Studies point to latent problems in childcare

NZ Herald Jan 28, 2010

An escalating trend to place pre-verbal infants into childcare has sparked an inquiry by Children’s Commissioner John Angus. The number of children under 2 in childcare leaped 47 per cent in the nine years to last July and now includes 25 per cent of all infants under 2. With 57 per cent of 2-year-olds also in care, New Zealand’s total of 36 per cent of all those under 3 in childcare is now among the highest in the world – in 2005, when the NZ figure was 32 per cent, we were seventh-highest out of 28 OECD nations. Dr Angus has raised concerns about the resulting risks for reduced breastfeeding, disrupted attachment to parents, more exposure to infectious diseases, more stressful interactions and aggressive behaviour.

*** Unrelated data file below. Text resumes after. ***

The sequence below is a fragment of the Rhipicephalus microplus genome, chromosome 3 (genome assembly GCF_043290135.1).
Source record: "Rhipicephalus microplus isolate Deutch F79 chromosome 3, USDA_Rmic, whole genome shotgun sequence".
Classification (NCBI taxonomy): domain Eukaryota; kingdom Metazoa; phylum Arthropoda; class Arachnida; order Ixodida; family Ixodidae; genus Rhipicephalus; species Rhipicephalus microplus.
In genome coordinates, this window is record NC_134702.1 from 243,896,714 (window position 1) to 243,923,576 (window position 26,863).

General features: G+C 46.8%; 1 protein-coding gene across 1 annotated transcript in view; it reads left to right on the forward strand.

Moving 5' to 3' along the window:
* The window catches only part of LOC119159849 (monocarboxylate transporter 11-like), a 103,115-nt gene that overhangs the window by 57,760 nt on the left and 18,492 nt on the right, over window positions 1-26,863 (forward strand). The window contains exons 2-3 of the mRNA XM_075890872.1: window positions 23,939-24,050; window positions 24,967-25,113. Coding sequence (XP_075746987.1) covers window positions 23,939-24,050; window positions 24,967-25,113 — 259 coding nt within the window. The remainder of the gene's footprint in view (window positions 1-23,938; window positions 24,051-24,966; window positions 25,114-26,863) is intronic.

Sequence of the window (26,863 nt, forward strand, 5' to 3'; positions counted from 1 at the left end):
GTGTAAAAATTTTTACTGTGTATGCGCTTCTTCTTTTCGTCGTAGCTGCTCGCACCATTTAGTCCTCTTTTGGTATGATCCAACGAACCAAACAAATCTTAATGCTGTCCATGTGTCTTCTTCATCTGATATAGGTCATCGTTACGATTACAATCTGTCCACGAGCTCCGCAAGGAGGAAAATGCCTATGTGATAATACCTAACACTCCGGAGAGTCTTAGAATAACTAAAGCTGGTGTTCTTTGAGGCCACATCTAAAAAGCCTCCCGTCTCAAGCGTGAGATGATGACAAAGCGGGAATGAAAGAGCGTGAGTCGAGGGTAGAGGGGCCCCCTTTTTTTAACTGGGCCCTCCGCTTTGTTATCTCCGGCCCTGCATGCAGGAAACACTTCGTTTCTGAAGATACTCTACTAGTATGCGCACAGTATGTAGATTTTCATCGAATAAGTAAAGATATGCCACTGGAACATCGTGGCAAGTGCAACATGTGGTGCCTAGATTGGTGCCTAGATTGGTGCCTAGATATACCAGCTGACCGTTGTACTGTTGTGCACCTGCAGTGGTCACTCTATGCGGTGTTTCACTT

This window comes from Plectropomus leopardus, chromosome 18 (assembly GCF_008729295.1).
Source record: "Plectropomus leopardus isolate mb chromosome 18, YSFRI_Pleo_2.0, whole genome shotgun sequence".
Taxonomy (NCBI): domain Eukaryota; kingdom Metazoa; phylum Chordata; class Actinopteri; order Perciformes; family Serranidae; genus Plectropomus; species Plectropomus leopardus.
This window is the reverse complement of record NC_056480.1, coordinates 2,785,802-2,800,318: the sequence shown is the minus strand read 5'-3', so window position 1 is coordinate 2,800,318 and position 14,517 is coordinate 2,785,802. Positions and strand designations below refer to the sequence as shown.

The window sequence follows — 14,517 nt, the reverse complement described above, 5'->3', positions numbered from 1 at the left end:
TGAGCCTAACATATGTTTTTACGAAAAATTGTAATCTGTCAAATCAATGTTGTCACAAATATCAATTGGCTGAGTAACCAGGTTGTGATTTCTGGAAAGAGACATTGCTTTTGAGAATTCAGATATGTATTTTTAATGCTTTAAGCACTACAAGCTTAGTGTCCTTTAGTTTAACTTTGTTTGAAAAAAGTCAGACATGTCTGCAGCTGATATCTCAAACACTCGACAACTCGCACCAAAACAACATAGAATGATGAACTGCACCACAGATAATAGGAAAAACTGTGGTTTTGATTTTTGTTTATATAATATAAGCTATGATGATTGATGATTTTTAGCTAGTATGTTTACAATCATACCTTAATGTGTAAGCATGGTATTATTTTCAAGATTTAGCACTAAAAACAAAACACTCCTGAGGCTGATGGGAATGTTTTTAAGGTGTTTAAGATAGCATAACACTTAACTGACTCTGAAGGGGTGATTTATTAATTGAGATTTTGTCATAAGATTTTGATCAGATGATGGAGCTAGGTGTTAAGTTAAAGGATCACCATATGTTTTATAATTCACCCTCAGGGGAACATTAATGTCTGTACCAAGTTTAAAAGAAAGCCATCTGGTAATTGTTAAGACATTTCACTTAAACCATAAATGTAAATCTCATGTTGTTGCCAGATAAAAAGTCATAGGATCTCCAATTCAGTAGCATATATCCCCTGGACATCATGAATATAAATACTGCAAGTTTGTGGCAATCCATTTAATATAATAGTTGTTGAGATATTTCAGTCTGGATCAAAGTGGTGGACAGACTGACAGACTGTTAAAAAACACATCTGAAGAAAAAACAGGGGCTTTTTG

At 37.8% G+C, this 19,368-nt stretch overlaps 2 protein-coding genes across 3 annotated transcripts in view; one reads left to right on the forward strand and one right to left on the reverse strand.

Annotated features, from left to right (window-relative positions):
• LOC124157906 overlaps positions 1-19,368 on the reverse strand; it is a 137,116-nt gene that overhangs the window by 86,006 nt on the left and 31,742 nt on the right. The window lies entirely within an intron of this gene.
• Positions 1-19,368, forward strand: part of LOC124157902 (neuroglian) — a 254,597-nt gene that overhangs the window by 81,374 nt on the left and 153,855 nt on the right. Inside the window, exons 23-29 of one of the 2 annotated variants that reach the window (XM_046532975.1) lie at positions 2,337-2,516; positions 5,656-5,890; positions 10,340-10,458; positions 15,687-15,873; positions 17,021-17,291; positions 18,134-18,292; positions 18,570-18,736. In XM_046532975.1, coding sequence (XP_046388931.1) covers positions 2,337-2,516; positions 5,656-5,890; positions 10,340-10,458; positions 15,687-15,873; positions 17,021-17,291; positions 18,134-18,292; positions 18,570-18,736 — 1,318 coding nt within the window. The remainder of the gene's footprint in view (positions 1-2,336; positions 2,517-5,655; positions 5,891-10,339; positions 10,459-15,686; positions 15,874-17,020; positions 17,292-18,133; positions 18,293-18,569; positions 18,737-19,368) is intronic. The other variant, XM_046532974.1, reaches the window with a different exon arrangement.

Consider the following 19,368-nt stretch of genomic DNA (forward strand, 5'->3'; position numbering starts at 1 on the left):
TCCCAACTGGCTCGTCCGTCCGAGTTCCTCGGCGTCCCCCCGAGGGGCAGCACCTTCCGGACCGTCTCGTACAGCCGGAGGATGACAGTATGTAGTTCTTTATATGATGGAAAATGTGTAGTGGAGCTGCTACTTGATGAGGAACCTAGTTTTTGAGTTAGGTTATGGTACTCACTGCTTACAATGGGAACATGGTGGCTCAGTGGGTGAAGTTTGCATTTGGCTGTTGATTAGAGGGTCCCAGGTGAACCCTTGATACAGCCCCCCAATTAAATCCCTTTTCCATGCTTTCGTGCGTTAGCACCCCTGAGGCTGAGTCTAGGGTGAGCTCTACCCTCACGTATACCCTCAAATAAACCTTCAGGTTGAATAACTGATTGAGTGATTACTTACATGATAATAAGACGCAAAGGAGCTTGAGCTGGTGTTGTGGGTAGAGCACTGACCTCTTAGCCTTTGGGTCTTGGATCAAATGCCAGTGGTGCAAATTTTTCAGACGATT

National Women’s Hospital paediatrician Simon Rowley, a trustee of the Brainwave Trust, says research has found that levels of the stress hormone cortisol rise during the day for infants in childcare, in contrast to the normal pattern of being high in the morning and falling through the day. “The first two years of life is when you develop one of the most important relationships in your life, the attachment relationship you have with one or two primary caregivers,” Dr Rowley says. “That relationship then becomes a template for your subsequent relationships. “You can’t do that if you’re being looked after by mostly disinterested multiple caregivers, which is what sometimes happens in childcare. My hunch is we’re going to look back in 25 years and say, how could we have got it so wrong?”
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